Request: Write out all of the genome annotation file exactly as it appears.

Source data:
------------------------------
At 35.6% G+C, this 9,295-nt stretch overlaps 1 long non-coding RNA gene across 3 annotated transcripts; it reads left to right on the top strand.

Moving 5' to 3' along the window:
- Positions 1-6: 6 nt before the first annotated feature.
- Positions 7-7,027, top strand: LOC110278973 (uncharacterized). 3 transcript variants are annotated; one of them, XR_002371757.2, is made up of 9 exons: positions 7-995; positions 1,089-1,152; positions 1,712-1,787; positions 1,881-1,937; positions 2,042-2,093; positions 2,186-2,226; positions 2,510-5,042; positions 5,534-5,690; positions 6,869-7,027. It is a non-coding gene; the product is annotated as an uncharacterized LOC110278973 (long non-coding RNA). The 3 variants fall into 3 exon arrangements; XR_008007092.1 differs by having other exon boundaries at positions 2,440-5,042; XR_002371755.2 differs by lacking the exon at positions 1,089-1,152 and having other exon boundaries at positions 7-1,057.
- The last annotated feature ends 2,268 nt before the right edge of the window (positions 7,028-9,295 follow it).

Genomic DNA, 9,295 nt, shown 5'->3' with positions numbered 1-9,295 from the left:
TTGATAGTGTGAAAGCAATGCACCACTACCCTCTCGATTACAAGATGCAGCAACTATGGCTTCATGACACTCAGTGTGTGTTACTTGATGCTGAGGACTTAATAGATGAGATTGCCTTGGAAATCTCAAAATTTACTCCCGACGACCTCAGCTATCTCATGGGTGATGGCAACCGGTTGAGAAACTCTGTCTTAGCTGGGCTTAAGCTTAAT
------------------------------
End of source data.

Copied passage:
At 35.6% G+C, this 9,295-nt stretch overlaps 1 long non-coding RNA gene across 3 annotated transcripts; it reads left to right on the top strand.

Moving 5' to 3' along the window:
- Positions 1-6: 6 nt before the first annotated feature.
- Positions 7-7,027, top strand: LOC110278973 (uncharacterized). 3 transcript variants are annotated; one of them, XR_002371757.2, is made up of 9 exons: positions 7-995; positions 1,089-1,152; positions 1,712-1,787; positions 1,881-1,937; positions 2,042-2,093; positions 2,186-2,226; positions 2,510-5,042; positions 5,534-5,690; positions 6,869-7,027. It is a non-coding gene; the product is annotated as an uncharacterized LOC110278973 (long non-coding RNA). The 3 variants fall into 3 exon arrangements; XR_008007092.1 differs by having other exon boundaries at positions 2,440-5,042; XR_002371755.2 differs by lacking the exon at positions 1,089-1,152 and having other exon boundaries at positions 7-1,057.
- The last annotated feature ends 2,268 nt before the right edge of the window (positions 7,028-9,295 follow it).

Genomic DNA, 9,295 nt, shown 5'->3' with positions numbered 1-9,295 from the left:
TTGATAGTGTGAAAGCAATGCACCACTACCCTCTCGATTACAAGATGCAGCAACTATGGCTTCATGACACTCAGTGTGTGTTACTTGATGCTGAGGACTTAATAGATGAGATTGCCTTGGAAATCTCAAAATTTACTCCCGACGACCTCAGCTATCTCATGGGTGATGGCAACCGGTTGAGAAACTCTGTCTTAGCTGGGCTTAAGCTTAAT